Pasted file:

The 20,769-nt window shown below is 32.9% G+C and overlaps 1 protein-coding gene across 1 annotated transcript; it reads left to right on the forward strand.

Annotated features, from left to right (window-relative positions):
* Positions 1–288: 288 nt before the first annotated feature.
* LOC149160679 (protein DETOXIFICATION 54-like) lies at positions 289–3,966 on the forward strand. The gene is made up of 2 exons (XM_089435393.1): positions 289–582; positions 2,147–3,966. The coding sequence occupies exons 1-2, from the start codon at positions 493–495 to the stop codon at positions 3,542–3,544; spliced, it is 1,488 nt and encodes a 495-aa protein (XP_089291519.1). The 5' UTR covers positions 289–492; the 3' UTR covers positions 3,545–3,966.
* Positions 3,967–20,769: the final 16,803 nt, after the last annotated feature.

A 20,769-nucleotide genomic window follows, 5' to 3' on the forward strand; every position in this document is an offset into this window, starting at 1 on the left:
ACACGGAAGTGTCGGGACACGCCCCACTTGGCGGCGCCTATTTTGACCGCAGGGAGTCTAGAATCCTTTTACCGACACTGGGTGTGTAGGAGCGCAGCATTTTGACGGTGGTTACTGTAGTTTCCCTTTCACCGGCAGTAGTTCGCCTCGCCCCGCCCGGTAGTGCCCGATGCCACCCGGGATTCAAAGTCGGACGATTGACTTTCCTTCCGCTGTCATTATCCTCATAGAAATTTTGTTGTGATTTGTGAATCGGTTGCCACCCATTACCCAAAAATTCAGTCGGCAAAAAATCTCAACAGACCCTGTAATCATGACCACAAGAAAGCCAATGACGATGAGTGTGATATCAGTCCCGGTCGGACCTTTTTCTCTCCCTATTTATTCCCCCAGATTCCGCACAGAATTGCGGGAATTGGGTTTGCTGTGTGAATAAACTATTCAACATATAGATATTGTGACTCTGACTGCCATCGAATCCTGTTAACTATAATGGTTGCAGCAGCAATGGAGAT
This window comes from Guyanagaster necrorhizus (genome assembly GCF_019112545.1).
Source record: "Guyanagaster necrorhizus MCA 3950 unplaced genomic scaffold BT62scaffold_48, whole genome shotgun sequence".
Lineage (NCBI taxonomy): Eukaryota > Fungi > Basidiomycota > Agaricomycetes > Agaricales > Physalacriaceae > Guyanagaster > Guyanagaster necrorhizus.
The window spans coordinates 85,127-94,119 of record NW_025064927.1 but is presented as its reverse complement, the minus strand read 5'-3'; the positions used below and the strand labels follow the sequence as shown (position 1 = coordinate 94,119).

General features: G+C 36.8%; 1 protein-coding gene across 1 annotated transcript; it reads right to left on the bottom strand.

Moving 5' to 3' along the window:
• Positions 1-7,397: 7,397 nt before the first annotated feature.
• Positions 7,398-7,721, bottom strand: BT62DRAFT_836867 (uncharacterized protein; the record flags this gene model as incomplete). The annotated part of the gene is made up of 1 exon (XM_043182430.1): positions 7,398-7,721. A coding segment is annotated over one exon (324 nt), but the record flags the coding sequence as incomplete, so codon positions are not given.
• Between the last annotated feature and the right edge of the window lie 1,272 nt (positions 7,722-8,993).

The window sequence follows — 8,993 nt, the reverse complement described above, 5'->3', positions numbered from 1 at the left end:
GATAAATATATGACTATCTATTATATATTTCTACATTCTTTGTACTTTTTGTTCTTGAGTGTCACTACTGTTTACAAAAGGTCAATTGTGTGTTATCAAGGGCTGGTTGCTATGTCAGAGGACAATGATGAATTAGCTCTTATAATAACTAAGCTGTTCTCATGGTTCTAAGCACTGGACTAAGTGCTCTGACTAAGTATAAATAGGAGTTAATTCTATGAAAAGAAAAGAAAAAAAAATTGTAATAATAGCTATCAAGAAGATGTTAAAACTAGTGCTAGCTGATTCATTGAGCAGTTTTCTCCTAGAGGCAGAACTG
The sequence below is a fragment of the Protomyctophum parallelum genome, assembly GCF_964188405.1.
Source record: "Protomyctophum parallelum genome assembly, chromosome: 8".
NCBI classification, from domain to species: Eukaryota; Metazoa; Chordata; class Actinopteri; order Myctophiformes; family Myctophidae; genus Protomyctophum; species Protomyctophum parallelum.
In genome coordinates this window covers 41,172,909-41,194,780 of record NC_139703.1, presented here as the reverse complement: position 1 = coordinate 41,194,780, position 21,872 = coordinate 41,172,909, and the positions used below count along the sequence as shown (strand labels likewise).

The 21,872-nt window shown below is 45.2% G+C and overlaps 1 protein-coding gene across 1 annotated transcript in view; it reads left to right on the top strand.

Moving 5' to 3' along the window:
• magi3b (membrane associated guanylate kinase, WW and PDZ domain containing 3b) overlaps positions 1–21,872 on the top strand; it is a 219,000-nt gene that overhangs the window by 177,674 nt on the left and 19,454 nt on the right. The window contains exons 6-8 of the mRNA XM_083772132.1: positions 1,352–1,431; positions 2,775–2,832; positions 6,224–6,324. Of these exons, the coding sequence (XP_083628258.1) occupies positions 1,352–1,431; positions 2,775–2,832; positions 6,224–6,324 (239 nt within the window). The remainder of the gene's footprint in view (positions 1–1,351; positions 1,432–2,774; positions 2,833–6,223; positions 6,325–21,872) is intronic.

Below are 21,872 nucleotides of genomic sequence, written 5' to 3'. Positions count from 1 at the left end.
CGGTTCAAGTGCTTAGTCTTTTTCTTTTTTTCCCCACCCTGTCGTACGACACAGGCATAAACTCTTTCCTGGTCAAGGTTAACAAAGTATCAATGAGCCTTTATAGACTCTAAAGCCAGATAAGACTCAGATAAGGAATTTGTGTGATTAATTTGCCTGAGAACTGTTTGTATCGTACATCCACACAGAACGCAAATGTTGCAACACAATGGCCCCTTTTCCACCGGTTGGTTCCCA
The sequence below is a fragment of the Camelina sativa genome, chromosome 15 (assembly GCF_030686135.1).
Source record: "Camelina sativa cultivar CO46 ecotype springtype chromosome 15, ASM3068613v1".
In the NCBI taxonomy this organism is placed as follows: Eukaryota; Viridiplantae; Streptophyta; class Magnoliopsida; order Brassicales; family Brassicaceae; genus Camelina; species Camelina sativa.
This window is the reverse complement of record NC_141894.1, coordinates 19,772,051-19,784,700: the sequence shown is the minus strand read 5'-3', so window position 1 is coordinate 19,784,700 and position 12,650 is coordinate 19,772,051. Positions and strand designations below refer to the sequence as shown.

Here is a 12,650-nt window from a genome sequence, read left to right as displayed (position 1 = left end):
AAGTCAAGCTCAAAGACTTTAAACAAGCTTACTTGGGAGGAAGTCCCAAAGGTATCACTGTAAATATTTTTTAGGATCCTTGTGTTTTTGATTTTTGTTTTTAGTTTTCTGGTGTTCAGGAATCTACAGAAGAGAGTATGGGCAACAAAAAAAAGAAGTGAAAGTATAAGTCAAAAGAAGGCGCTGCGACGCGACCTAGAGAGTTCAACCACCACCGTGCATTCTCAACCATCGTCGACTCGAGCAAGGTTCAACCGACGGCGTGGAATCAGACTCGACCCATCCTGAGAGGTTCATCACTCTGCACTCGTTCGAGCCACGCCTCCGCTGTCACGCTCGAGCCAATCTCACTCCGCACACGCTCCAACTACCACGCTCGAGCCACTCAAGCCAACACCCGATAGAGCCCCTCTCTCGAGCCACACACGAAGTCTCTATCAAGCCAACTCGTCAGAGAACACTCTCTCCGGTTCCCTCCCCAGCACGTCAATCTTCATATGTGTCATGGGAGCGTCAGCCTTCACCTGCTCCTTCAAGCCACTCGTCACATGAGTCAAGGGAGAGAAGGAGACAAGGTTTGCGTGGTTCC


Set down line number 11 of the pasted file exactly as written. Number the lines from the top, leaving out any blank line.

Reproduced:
The window spans coordinates 85,127-94,119 of record NW_025064927.1 but is presented as its reverse complement, the minus strand read 5'-3'; the positions used below and the strand labels follow the sequence as shown (position 1 = coordinate 94,119).